@travislf Those 8 principles are very general and I'm having difficulty applying them to anything but hyper local common resources. How do they work on something like the Colorado River Watershed? The water in that river is as you call it a "failed commons" how would Dr. Ostram's principles help the people of the six states that share the water no over draw the diminishing resource?
What an AWESOME (and quite #solarpunk ) question! I don’t know but let’s talk it through.
1. Clearly-Defined Boundaries
Individuals who have rights to appropriate resources must be clearly defined, as must the boundaries of the resource itself.
This is fucking hard! Everything and everyone needs that water. I’d probably break the watershed down into much smaller tiers where each seaward tier has rights to appropriate resources from the tier above it, and then you’ll need to outline municipalities, businesses, and the localized ecosystem and the limits of their access to the resource.
This is, of course, a massive amount of work, but hey governing is hard.
1/8 (or so, I’m just writing as I go, may not finish all of these thoughts tonight)
2. Appropriate Rules
Rules are appropriately related to local conditions (including both regarding the appropriation of common resources — restricting time, place, technology, quantity, etc.; and rules related to provision of resources — requiring labor, materials, money, etc.)
This seems like a further solidification of rule 1, where before we marked the boundaries, we’re now being quite specific.
I like the wording, though, because it’s important these rules be dependent on the local conditions of the commons. This creates a nice check for when we notice things aren’t going well. For example, in the case of a drought, we must adjust rules based on the new conditions, regulating each individual or business’s allowed use of the commons.
This would likely also involve setting rules in place for measuring individual affect on the commons (for example measuring affects on salinity from road salting) and writing appropriate rules surrounding it.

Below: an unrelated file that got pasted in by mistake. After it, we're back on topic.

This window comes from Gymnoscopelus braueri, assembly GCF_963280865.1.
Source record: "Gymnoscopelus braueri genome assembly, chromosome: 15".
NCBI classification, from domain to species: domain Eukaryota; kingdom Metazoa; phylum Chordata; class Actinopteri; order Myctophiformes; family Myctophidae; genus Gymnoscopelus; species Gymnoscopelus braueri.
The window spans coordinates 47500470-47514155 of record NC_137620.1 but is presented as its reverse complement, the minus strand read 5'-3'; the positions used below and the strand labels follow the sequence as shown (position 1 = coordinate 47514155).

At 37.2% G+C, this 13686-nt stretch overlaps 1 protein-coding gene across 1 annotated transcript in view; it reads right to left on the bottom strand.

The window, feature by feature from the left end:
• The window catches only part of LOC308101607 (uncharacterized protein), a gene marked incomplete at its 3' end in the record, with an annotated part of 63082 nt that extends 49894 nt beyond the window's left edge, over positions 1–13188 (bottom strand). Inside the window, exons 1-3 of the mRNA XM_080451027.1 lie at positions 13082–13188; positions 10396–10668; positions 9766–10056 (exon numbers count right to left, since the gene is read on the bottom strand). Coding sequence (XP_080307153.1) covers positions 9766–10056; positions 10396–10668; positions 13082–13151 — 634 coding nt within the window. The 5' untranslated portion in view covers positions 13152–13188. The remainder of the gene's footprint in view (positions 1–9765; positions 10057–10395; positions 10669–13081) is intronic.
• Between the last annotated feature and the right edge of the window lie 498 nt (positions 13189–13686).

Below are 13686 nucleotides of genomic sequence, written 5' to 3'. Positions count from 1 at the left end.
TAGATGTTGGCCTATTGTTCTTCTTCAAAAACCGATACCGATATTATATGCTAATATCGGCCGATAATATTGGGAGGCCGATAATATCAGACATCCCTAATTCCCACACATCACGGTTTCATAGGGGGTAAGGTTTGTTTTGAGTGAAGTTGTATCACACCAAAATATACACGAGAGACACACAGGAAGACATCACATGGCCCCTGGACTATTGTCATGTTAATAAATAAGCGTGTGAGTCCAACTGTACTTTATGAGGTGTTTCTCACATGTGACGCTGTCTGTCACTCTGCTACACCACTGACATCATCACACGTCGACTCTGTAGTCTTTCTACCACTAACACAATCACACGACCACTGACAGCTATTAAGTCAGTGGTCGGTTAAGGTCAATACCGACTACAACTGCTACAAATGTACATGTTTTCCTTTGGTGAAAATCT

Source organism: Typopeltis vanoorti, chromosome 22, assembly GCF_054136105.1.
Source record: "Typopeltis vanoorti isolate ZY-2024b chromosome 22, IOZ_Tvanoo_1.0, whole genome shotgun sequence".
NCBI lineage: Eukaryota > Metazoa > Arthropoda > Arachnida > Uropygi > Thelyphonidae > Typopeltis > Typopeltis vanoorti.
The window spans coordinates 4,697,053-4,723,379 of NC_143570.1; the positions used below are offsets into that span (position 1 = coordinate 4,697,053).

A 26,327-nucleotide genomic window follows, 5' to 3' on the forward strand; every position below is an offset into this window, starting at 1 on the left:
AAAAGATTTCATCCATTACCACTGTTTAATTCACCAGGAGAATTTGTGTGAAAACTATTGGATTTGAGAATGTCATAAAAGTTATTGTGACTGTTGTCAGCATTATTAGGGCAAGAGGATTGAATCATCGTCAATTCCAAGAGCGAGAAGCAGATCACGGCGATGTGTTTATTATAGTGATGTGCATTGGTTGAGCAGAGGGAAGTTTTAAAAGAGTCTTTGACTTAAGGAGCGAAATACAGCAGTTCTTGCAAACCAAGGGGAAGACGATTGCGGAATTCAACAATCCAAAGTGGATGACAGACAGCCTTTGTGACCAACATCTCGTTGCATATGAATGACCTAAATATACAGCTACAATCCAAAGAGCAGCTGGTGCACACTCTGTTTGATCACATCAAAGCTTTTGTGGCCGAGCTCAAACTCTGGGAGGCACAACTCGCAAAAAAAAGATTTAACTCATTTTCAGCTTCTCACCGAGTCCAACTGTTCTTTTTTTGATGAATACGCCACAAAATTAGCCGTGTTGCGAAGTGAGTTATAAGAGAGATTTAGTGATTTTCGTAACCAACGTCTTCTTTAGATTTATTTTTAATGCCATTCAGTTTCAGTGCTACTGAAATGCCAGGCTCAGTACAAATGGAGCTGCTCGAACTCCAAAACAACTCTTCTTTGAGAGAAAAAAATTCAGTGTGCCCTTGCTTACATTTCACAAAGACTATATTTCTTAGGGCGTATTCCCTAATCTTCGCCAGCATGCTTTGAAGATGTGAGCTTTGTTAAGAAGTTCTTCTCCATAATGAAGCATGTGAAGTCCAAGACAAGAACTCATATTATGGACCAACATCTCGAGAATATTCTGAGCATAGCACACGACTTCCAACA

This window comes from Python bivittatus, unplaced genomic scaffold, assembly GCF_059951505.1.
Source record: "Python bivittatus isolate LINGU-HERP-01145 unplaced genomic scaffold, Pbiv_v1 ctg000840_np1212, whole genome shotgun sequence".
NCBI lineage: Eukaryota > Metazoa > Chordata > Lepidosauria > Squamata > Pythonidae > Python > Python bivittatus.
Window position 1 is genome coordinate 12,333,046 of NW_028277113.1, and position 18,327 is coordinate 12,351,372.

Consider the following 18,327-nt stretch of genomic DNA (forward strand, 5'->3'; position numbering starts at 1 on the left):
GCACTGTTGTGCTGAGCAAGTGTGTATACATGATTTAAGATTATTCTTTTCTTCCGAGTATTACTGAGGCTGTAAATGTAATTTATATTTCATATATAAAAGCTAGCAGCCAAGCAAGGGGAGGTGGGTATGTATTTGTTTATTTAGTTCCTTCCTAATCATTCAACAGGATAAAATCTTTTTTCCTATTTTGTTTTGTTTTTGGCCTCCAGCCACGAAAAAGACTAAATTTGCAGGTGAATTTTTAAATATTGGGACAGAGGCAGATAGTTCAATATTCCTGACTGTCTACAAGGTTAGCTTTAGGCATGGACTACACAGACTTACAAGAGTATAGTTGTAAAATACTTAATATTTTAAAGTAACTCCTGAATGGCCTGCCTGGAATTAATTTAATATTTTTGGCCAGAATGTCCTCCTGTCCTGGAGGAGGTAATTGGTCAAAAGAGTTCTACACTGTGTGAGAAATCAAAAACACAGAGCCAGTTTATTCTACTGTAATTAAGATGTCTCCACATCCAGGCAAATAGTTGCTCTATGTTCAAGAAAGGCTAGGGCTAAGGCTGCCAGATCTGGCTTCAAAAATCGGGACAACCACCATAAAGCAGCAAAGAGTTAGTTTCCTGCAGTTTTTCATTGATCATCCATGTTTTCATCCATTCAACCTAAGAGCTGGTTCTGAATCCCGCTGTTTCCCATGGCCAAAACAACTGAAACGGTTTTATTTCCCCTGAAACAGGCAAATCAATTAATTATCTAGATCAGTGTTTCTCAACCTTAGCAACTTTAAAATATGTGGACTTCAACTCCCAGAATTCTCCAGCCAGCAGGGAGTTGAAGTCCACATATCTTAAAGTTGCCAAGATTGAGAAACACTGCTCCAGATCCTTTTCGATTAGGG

3. Rule-making processes
Collective-choice arrangements allow most resource appropriators to participate in the decision-making process.
In short: those who are affected by decisions and rules that govern the resource or the community itself should have a way of influencing those decisions.
One interesting outgrowth of this point would be that watershed tiers closer to the source would have less say in their commons because it’s shared by every tier seaward from it. This makes a lot of sense as one doesn’t want to be downstream from horrible pollution. When it comes down to it, this isn’t a massive ideological shift. Folks should be able to have a say in the laws surrounding their commons.
Effective monitoring by monitors who are part of, or accountable to, the appropriators.
This means that compliance with the rules established is monitored and that users of the commons have an active role in monitoring compliance.
You can see how we use water meters to monitor water use across communities. We can also measure the outflow to the next seaward watershed tier. Measuring the local ecosystem’s use of the commons would be tricky. I’m no environmental hydrologist, but I imagine there might be a way to get a ballpark of it, and update your estimations regularly.
You’d also need to monitor things like potential sources of pollution, or things that could change water salinity, or temperature. These could be handled manually or through the use of more automated networked solutions.
Impacts on the local ecosystem would also need to be noted including endangerment of wildlife.
4/8 (stopping for the night, more tomorrow)
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